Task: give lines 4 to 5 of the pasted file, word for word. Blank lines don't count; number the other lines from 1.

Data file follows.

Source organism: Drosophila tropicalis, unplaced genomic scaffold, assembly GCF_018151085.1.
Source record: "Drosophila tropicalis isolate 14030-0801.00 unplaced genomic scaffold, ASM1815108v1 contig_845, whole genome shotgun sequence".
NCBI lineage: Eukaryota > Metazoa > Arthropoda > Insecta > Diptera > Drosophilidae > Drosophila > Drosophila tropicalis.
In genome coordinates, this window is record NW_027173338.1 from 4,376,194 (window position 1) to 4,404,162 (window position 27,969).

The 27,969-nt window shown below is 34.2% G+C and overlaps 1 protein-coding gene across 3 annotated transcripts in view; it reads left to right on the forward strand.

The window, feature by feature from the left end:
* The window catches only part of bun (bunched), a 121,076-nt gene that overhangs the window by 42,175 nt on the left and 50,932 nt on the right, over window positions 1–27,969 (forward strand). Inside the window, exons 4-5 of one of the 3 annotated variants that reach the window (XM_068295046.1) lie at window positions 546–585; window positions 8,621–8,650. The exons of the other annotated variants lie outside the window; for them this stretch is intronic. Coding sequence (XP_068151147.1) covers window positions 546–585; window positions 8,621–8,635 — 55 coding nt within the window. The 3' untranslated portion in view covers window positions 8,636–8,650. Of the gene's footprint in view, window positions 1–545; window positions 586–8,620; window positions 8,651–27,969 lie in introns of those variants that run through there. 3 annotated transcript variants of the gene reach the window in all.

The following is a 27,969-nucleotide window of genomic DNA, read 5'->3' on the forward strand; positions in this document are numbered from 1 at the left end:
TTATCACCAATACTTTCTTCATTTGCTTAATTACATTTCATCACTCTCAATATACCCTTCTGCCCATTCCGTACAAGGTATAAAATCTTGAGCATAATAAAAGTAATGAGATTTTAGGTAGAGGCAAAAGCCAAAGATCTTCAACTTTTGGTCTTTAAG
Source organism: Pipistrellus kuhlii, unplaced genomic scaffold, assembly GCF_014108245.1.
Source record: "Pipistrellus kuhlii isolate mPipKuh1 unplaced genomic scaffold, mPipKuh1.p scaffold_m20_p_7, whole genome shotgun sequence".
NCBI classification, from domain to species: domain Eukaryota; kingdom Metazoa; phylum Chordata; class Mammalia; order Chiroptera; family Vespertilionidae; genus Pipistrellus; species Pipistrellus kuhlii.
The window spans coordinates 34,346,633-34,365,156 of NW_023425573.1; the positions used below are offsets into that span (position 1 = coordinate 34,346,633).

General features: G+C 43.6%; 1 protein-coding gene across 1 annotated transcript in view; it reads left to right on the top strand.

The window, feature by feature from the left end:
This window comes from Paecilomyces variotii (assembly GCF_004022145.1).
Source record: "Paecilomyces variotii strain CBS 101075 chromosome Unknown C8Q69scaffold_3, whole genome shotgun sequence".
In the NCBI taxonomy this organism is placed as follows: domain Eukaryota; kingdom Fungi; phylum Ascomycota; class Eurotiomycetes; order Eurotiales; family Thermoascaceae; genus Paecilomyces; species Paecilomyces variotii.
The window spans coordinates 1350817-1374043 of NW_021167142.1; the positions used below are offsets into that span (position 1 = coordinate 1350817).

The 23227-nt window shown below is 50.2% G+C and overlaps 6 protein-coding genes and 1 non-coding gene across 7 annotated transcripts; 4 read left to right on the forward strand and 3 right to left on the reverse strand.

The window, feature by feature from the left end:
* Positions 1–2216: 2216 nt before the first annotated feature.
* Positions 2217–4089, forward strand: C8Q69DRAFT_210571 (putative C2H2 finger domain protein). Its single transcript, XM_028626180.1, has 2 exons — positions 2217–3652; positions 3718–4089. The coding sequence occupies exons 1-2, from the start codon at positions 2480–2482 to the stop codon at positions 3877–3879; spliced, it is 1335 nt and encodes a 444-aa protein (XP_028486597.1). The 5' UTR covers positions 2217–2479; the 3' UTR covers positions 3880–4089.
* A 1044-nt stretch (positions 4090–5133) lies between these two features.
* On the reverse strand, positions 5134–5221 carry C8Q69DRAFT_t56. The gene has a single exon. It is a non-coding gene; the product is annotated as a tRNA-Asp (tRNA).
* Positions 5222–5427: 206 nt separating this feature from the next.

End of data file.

In genome coordinates, this window is record NW_027173338.1 from 4,376,194 (window position 1) to 4,404,162 (window position 27,969).

The 27,969-nt window shown below is 34.2% G+C and overlaps 1 protein-coding gene across 3 annotated transcripts in view; it reads left to right on the forward strand.